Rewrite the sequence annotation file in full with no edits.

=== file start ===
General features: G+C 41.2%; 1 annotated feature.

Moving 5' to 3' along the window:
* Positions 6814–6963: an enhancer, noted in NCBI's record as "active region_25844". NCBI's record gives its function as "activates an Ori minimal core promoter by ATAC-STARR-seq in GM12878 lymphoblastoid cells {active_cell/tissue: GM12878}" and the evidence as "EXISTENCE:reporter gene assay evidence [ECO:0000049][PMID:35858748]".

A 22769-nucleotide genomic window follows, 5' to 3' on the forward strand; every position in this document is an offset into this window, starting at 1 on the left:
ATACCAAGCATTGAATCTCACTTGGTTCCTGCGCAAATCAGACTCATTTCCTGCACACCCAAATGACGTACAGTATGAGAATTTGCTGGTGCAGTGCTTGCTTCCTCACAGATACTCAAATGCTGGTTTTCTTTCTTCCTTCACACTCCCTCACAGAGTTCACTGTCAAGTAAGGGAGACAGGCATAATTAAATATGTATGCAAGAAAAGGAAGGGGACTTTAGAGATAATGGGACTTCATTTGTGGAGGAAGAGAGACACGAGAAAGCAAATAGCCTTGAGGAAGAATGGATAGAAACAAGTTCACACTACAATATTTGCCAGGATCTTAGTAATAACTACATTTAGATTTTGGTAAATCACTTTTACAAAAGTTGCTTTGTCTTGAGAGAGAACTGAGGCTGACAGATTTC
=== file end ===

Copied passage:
General features: G+C 41.2%; 1 annotated feature.

Moving 5' to 3' along the window:
* Positions 6814–6963: an enhancer, noted in NCBI's record as "active region_25844". NCBI's record gives its function as "activates an Ori minimal core promoter by ATAC-STARR-seq in GM12878 lymphoblastoid cells {active_cell/tissue: GM12878}" and the evidence as "EXISTENCE:reporter gene assay evidence [ECO:0000049][PMID:35858748]".

A 22769-nucleotide genomic window follows, 5' to 3' on the forward strand; every position in this document is an offset into this window, starting at 1 on the left:
ATACCAAGCATTGAATCTCACTTGGTTCCTGCGCAAATCAGACTCATTTCCTGCACACCCAAATGACGTACAGTATGAGAATTTGCTGGTGCAGTGCTTGCTTCCTCACAGATACTCAAATGCTGGTTTTCTTTCTTCCTTCACACTCCCTCACAGAGTTCACTGTCAAGTAAGGGAGACAGGCATAATTAAATATGTATGCAAGAAAAGGAAGGGGACTTTAGAGATAATGGGACTTCATTTGTGGAGGAAGAGAGACACGAGAAAGCAAATAGCCTTGAGGAAGAATGGATAGAAACAAGTTCACACTACAATATTTGCCAGGATCTTAGTAATAACTACATTTAGATTTTGGTAAATCACTTTTACAAAAGTTGCTTTGTCTTGAGAGAGAACTGAGGCTGACAGATTTC